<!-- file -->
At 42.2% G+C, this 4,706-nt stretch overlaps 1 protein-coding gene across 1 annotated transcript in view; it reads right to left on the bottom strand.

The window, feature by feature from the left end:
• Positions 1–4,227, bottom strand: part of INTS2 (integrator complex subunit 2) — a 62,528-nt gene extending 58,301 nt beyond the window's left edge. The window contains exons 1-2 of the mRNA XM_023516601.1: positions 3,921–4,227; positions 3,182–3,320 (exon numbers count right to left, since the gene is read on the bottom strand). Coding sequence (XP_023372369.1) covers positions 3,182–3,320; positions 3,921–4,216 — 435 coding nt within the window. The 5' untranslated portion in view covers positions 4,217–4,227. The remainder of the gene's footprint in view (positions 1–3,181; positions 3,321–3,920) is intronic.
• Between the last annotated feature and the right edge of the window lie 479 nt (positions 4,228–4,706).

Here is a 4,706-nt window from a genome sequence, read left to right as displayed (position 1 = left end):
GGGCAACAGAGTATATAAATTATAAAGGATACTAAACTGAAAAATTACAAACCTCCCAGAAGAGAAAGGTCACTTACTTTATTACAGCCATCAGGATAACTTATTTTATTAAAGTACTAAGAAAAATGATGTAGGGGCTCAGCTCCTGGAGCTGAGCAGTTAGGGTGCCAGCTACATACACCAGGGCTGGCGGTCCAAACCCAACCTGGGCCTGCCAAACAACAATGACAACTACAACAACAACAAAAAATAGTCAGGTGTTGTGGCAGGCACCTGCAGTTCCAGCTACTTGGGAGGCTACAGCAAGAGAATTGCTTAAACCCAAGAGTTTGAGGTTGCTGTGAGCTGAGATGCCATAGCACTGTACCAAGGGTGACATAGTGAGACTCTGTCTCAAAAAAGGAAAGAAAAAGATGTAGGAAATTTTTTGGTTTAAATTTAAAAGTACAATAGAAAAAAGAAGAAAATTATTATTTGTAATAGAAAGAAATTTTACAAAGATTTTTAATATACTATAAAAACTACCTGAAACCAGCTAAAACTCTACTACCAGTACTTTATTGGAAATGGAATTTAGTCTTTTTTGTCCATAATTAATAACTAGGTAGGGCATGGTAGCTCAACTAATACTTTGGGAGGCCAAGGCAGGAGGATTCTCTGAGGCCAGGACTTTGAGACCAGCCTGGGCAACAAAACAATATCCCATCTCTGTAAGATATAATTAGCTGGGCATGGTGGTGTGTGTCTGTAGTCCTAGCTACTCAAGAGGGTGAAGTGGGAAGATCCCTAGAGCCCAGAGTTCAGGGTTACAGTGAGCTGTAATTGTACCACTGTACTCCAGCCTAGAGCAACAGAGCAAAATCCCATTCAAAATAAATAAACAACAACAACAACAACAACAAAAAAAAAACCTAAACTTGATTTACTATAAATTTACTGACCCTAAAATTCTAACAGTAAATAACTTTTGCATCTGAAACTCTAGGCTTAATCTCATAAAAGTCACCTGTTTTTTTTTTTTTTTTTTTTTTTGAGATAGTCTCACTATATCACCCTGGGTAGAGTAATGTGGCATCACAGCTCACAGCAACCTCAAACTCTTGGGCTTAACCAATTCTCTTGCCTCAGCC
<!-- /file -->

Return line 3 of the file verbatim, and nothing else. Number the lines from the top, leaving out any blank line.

• Positions 1–4,227, bottom strand: part of INTS2 (integrator complex subunit 2) — a 62,528-nt gene extending 58,301 nt beyond the window's left edge. The window contains exons 1-2 of the mRNA XM_023516601.1: positions 3,921–4,227; positions 3,182–3,320 (exon numbers count right to left, since the gene is read on the bottom strand). Coding sequence (XP_023372369.1) covers positions 3,182–3,320; positions 3,921–4,216 — 435 coding nt within the window. The 5' untranslated portion in view covers positions 4,217–4,227. The remainder of the gene's footprint in view (positions 1–3,181; positions 3,321–3,920) is intronic.